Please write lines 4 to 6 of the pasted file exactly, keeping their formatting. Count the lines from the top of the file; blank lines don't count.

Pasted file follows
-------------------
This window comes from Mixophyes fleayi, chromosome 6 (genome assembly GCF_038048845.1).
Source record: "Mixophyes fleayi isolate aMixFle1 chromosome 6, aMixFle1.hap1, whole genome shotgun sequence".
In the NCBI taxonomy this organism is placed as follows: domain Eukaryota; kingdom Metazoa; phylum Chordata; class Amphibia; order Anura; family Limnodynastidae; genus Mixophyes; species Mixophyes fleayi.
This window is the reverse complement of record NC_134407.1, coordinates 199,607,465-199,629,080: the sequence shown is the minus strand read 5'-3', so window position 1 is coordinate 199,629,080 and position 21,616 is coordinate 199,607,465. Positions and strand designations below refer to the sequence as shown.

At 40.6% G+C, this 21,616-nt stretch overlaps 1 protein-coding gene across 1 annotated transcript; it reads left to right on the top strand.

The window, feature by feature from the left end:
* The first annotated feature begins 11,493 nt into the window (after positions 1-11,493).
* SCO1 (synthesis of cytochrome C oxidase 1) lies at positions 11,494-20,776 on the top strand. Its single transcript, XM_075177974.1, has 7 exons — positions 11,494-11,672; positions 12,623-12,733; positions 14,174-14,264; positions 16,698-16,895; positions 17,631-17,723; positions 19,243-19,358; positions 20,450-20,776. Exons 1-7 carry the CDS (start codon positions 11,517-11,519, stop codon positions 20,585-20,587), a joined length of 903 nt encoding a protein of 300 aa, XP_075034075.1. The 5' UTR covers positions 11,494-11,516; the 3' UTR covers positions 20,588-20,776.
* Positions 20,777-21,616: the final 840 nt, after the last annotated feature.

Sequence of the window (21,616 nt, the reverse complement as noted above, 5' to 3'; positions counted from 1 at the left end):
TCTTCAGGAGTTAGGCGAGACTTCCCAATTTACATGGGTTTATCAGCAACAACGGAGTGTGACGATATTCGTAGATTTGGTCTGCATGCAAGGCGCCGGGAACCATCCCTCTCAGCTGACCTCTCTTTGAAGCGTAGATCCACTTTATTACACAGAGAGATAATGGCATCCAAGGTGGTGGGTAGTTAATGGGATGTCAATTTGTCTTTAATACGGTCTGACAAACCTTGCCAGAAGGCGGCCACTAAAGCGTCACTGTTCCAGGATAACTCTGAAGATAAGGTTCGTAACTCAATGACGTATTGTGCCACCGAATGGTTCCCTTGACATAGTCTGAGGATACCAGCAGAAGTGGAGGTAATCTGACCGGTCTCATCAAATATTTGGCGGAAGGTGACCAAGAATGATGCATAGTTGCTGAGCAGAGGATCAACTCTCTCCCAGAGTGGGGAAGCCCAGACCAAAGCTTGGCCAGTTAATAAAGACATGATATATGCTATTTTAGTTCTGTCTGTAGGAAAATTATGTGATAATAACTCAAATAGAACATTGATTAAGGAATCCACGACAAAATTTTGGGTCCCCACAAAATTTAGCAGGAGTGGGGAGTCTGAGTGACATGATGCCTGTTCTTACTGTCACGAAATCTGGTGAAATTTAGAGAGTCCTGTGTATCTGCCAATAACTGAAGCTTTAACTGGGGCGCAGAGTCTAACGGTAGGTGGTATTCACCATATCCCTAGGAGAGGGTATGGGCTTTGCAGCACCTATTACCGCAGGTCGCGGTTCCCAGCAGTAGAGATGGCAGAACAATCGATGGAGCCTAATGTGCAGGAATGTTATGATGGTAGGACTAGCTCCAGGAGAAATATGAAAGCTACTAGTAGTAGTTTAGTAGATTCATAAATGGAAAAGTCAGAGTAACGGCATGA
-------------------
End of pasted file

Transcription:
This window is the reverse complement of record NC_134407.1, coordinates 199,607,465-199,629,080: the sequence shown is the minus strand read 5'-3', so window position 1 is coordinate 199,629,080 and position 21,616 is coordinate 199,607,465. Positions and strand designations below refer to the sequence as shown.

At 40.6% G+C, this 21,616-nt stretch overlaps 1 protein-coding gene across 1 annotated transcript; it reads left to right on the top strand.

The window, feature by feature from the left end: